the cross and the lynching tree
“The Cross and the Lynching Tree are separated by nearly two thousand years. One is the universal symbol of the Christian faith; the other is the quintessential symbol of black oppression in America. Though both are symbols of death, one represents a message of hope and salvation, while the other signifies the negation of that message by white supremacy.
Despite the obvious similarities between Jesus’ death on the cross and the death of thousands of black men and women strung up to die on a lamppost or tree, relatively few people, apart from the black poets, novelists, and other reality-seeing artists, have explored the symbolic connections. Yet, I believe this is the challenge we must face. What is at stake is the credibility and the promise of the Christian gospel and the hope that we may heal the wounds of racial violence that continue to divide our churches and our society.” – James Cone, The Cross and the Lynching Tree
James Hal Cone was born black in white-dominated southern Arkansas in 1938, and grew up there during the thick of the segregation era. Like his parents, pastors, and friends, he lived directly under a state-sponsored reign of racial violence, going to church and coming of age in a time when Judge Lynch was actively terrorizing African Americans. He would wait nervously for his father to come home every night, knowing that death was a real possibility. At the age of 16 Cone experienced a call to ministry, and began serving as a pastor for several local congregations that following year.
While attending graduate school in Chicago, Cone realized that none of the lauded European thinkers he was reading in his coursework had anything to say to the disparate social conditions being experienced by blacks in America. While he appreciated their contributions to the theological canon, their inapplicability to his current context dogged him. “What,” he remembers wondering, “could Karl Barth possibly mean for black students who had come from the cotton fields of Arkansas, Louisiana and Mississippi, seeking to change the structure of their lives in a society that had defined black as non-being?”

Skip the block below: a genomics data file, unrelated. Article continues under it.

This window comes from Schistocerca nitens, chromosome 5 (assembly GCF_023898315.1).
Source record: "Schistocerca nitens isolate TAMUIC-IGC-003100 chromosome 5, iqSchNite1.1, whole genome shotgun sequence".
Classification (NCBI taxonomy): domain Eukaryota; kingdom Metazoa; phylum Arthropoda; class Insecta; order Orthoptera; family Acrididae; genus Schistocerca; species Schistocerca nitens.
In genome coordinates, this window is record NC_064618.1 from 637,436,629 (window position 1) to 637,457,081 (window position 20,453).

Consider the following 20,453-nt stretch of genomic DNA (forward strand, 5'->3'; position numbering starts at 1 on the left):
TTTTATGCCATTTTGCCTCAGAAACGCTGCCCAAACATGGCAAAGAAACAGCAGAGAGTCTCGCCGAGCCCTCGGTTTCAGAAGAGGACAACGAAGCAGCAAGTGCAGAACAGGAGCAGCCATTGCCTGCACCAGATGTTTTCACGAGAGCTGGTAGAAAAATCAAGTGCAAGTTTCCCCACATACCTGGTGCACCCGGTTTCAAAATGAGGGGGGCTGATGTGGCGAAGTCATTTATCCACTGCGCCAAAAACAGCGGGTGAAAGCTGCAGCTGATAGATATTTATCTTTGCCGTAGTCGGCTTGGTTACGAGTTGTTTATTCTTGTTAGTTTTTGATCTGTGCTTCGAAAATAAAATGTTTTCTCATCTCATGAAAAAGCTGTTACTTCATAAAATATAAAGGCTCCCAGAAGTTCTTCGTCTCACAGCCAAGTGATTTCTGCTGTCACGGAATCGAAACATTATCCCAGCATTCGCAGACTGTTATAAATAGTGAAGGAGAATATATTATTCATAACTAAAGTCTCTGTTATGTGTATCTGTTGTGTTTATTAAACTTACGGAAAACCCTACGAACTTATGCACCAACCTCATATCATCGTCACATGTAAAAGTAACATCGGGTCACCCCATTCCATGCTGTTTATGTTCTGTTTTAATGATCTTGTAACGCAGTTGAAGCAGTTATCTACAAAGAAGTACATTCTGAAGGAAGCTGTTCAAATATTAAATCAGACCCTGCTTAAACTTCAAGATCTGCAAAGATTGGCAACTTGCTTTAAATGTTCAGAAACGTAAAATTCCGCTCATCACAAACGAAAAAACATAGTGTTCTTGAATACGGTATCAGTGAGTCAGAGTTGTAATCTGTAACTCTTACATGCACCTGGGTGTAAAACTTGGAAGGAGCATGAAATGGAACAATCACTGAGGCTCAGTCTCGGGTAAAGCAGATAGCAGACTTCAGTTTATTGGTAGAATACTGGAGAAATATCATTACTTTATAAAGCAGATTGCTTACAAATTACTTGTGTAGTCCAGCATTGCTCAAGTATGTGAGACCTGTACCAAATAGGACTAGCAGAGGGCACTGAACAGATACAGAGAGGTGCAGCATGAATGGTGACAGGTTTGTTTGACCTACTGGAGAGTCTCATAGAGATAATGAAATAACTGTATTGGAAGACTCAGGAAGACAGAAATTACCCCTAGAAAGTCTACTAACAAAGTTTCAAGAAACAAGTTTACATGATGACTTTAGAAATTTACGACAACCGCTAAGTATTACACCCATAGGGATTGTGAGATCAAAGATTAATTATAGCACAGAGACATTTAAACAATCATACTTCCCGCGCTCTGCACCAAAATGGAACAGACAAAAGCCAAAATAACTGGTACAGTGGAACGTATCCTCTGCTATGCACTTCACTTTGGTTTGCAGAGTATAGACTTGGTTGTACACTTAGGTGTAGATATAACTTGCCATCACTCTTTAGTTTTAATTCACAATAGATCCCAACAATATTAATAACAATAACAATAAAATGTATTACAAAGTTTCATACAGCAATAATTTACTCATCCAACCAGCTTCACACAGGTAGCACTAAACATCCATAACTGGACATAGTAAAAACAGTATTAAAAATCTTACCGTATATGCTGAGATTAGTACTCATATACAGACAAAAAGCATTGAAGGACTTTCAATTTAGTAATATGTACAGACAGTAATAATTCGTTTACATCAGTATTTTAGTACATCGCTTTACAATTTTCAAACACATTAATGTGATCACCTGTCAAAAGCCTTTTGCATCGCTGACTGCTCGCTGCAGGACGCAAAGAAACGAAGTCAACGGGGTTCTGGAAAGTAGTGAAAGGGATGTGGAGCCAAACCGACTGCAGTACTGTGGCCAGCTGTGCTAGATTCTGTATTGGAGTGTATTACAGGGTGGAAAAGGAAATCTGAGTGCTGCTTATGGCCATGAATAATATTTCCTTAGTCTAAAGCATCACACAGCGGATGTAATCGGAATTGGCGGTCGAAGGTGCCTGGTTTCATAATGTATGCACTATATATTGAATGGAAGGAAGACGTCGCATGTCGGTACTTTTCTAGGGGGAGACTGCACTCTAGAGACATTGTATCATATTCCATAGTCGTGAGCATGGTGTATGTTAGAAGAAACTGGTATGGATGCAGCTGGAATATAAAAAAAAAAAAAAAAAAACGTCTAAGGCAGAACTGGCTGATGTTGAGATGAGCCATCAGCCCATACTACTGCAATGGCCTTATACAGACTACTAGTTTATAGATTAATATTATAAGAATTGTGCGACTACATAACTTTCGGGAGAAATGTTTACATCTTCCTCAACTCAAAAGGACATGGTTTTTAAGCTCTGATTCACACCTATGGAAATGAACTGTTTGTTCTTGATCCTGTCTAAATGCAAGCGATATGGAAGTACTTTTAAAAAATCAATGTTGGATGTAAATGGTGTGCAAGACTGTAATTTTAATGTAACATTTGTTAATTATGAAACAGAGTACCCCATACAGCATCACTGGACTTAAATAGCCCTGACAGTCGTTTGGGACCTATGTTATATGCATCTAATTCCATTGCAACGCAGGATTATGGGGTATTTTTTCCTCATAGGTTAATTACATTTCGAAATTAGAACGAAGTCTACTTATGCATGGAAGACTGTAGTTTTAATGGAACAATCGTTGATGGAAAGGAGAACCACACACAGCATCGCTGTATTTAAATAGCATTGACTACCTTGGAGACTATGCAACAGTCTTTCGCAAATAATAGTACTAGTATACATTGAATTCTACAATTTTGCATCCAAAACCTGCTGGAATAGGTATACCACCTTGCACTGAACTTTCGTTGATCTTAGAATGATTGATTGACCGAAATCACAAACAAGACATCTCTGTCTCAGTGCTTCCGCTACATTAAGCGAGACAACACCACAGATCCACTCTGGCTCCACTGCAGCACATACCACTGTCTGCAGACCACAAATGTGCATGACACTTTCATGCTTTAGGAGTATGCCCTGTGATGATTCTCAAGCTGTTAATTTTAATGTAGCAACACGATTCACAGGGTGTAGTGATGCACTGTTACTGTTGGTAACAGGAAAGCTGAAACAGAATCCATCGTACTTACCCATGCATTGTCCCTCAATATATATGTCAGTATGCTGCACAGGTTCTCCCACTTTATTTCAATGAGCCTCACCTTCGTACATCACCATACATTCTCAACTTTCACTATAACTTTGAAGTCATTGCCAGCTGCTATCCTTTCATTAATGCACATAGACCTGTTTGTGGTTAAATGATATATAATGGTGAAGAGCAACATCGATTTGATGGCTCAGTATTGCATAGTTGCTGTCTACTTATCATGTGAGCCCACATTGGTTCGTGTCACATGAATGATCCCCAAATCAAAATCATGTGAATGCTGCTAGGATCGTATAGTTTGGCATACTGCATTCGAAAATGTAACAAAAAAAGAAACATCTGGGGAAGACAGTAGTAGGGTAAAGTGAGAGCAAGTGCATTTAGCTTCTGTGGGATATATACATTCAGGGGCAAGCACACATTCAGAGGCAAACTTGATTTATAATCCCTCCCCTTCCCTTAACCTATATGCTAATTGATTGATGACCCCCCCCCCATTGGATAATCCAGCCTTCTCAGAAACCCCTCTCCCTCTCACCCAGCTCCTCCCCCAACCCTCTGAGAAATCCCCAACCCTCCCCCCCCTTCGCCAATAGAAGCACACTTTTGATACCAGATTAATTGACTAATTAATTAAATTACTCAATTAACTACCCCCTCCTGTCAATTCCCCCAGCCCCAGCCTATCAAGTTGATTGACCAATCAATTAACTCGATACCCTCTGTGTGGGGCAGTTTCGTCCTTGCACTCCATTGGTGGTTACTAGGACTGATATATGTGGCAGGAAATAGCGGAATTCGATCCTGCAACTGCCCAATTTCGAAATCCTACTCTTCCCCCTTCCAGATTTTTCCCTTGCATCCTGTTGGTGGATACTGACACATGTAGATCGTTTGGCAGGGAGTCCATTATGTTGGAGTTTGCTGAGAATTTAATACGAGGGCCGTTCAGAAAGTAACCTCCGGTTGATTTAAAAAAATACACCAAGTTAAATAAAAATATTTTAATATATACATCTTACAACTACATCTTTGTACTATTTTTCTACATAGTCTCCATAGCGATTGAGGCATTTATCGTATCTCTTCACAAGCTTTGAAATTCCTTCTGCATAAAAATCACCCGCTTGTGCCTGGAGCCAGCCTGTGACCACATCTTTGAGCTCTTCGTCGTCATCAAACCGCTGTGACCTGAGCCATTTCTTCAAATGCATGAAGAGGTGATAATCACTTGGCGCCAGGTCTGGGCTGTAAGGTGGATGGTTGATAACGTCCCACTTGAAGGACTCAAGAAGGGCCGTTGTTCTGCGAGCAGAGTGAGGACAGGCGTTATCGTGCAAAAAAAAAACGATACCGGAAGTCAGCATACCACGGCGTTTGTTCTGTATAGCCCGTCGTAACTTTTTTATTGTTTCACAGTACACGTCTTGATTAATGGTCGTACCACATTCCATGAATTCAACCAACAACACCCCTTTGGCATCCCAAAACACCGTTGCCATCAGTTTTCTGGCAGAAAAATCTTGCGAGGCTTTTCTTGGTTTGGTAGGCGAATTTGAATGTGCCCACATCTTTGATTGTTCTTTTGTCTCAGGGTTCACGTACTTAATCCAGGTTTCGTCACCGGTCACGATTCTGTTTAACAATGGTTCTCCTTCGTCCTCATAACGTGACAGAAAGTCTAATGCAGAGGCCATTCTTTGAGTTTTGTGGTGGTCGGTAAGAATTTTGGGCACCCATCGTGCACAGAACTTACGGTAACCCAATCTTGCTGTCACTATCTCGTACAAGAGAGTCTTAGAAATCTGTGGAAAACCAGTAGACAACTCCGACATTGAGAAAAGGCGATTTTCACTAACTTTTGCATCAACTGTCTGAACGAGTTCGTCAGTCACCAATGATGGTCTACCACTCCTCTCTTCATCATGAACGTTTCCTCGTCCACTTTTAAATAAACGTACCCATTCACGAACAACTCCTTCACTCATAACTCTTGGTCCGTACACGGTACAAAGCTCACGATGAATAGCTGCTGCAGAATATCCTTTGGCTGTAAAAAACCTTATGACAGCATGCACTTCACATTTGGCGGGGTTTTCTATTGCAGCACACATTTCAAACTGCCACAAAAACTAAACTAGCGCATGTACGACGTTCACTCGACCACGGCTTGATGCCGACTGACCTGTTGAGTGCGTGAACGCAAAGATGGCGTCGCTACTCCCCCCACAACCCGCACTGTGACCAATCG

From these questions he turned to the examples of the scriptures, the black church, and his three greatest ethical and theological influencers – the fiery preacher-turned-social-prophet James Baldwin, Baptist Reverend Martin King, and Malcolm X, the black Muslim leader who famously de-converted from Christianity, declaring it “a white man’s religion.” From attempting to synthesize the best of their moral teachings, Cone has developed a thoroughly Christian religious framework called black liberation theology, which seeks to primarily identify God with the oppressed, in solidarity with black dignity and power against the dehumanization of racism and white supremacy.
Cone has spent his life in the academy and the church singing the stories of the marginalized, and his comprehensive systematic theology pointedly makes the claim that the God of the Bible is a special guardian for all those who are oppressed throughout the world – what one Salvadorian liberation theologian and martyr called “the crucified peoples of history.” Cone currently serves as Charles Augustus Briggs Distinguished Professor of Systematic Theology at Union Theological Seminary in New York City.
In Cone’s latest work, The Cross and the Lynching Tree, he draws explicit parallels between Jesus’ brutal crucifixion and the deaths of thousands of black women, men, and children who were brutally murdered under a regime of carefully-calculated acts of terror and mob violence. His argument is devastatingly simple: if you are an American Christian who wants to come to a better understanding of Jesus’ crucifixion, you must look at the lynching tree; if you would like to gain a better emotional, sociological, or theological understanding of what first century crucifixions were like in Roman Palestine, there is no better example to look towards than the well-documented firestorm of lynchings that inflamed this country for nearly a century.
As Cone observes: